Readings: Exodus 16:2-4, 12-23; Ephesians 4:17, 20-14; John 6: 24-35
Last Sunday we began chapter six of St. John’s Gospel. Those who like to reflect on the Mass Readings beforehand may have noticed that a switch has just taken place in the readings. This year we are listening to Mark’s Gospel. But in these next four or five weeks we will find we have this section from Saint John instead. We need to pay special attention to this change.
Except for the accounts in the Gospel of the Last Supper of Jesus the night before he died, this chapter of Saint John’s Gospel is the only place in the four Gospels where Jesus teaches about the Eucharist, the sacrament of his Body and Blood. Because belief in the Eucharist is so crucial to our Catholic Faith, the Church interrupts Saint Mark’s Gospel to inset this unique New Testament teaching here. Follow what happens now.
Last Sunday we heard the account of the multiplication of loaves; five or six loaves of bread fed over five-thousand people. Twelve baskets of leftover fragments were collected after all had eaten. Today’s Gospels goes on to say that the crowd who were fed by Jesus chased after him, in order to get more free food to eat, to see more signs. Jesus accuses the crowd of just wanting to fill their bellies, and they retort that Moses fed their ancestors in the desert during the Exodus from Egypt. We heard this read in our First Reading today.
So Jesus takes their own words from out of their mouths to make them comprehend how God is offering something much more important than perishable bread. Within us is a God-given hunger every person suffers that no mere food can satisfy.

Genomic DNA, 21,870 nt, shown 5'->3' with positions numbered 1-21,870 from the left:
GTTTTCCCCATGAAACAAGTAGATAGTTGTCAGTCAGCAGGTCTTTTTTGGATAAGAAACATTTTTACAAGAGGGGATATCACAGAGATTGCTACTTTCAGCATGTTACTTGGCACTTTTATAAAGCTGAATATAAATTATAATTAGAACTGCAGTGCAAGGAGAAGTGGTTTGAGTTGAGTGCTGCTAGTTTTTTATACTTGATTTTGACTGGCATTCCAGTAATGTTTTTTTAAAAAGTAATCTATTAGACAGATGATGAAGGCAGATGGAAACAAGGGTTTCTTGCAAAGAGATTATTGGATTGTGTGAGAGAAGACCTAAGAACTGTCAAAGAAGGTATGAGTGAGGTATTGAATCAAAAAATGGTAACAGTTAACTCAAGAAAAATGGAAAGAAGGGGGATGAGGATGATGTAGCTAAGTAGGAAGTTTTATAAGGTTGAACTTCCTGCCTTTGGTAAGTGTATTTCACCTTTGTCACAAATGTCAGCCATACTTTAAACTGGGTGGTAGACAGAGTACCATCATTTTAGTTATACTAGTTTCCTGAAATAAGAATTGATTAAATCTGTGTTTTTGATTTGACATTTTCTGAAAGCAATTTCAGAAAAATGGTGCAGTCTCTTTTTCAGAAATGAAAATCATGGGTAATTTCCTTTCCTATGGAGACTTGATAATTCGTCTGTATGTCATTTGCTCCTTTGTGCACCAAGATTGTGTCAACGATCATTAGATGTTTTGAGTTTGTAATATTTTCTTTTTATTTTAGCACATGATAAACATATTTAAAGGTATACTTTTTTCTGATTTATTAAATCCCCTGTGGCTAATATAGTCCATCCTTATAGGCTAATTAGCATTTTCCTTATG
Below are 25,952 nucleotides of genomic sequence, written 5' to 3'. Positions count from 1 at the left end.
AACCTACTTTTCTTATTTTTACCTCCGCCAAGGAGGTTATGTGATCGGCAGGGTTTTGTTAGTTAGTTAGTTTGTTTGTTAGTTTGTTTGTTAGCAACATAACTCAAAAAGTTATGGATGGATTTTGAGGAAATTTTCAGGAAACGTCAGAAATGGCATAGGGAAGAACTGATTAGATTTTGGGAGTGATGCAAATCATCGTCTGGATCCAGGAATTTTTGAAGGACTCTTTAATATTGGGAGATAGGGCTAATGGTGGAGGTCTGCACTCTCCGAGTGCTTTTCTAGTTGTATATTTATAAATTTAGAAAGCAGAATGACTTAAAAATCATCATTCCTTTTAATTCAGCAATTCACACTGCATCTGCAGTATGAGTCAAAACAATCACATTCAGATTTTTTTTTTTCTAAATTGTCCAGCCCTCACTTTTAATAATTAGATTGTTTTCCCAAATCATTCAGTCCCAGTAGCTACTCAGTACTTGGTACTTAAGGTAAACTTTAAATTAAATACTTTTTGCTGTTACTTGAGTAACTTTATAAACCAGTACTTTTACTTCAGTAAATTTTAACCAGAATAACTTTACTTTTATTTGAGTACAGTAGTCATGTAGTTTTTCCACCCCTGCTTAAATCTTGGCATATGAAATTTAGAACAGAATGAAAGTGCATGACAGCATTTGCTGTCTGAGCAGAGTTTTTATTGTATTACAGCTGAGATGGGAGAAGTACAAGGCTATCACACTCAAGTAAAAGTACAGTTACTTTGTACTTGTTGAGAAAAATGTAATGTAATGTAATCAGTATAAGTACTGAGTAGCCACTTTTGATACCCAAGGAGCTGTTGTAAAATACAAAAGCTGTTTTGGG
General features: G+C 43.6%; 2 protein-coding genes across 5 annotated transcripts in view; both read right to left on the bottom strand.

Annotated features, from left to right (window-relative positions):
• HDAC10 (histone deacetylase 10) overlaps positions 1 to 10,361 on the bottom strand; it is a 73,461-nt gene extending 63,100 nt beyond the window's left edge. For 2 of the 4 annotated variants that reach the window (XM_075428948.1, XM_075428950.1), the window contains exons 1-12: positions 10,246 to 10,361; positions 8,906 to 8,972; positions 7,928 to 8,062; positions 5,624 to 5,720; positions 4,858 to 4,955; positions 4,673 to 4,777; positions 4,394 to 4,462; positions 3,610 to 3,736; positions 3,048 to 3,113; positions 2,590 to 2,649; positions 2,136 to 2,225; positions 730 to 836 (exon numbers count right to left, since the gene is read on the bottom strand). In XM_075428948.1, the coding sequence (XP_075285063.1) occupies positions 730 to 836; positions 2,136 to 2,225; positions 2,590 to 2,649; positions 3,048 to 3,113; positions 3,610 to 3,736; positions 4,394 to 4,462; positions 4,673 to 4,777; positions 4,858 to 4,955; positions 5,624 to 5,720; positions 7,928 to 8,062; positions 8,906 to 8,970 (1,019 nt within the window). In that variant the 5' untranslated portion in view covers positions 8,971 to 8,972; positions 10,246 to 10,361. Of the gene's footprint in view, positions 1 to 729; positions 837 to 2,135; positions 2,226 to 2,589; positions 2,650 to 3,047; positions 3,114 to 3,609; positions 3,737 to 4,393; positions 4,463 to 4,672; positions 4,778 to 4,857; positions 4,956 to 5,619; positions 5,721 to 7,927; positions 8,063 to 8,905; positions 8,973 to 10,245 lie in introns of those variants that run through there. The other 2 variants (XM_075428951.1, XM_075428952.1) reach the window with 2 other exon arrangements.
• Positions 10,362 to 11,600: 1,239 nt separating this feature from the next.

Step by step, from one Sunday to the next, we now listen to Jesus unveil to his followers a whole revelation from God, something utterly unheard of, a revelation to feed not our stomachs but our souls. Today all Jesus tells us is not to look for any more material bread from him. His multiplication of loaves got everyone’s attention. But he wants us now to see past that to something deeper. Something more necessary than human life itself. Our eternal life. The crowd demands of him, “Sir, give us this bread always.” Jesus answers them back, “I am the bread of life.”
To say that his reply was not what the crowd was expecting to hear is something of an understatement: “I am the bread of life. Anyone who believes in me will never hunger again.” That makes absolutely no sense to them. And here the Gospel for today ends.
We are examining a very important subject in our Masses for these coming weeks. Incredible as it may sound, there are people who consider themselves Catholic who do not know what the Eucharist is, who do not know what this Gospel means. Or if they do know what the Church hands on to us from Jesus about the Sacrament of his Body and Blood, they declare that they do not believe it.
What a horrible loss for anyone! We get upset when we see malnutrition in small children. It sickens us to see physically abused and starving kids, or even neglected dogs or horses. Remember those photographs of the skeletal survivors from Nazi concentration camps. God have mercy on us. And that is just bodily malnutrition. What about the malnutrition of our souls? Can that be any less horrible? There are Catholics today who don’t ever give thought to their souls. Do they even believe that their souls exist? What do they care about their future life? One day we all will care.
Please ponder these words of Jesus to us. “I am the bread of life. I am the living bread come down from heaven. The bread that I shall give is my flesh for the life of the world. If you eat my flesh and drink my blood, you live in me and I live in you.”
This is the word of God to us. Jesus taught us this so that we all may live. Who is listening to him? Blessed are you who do not see and yet who believe!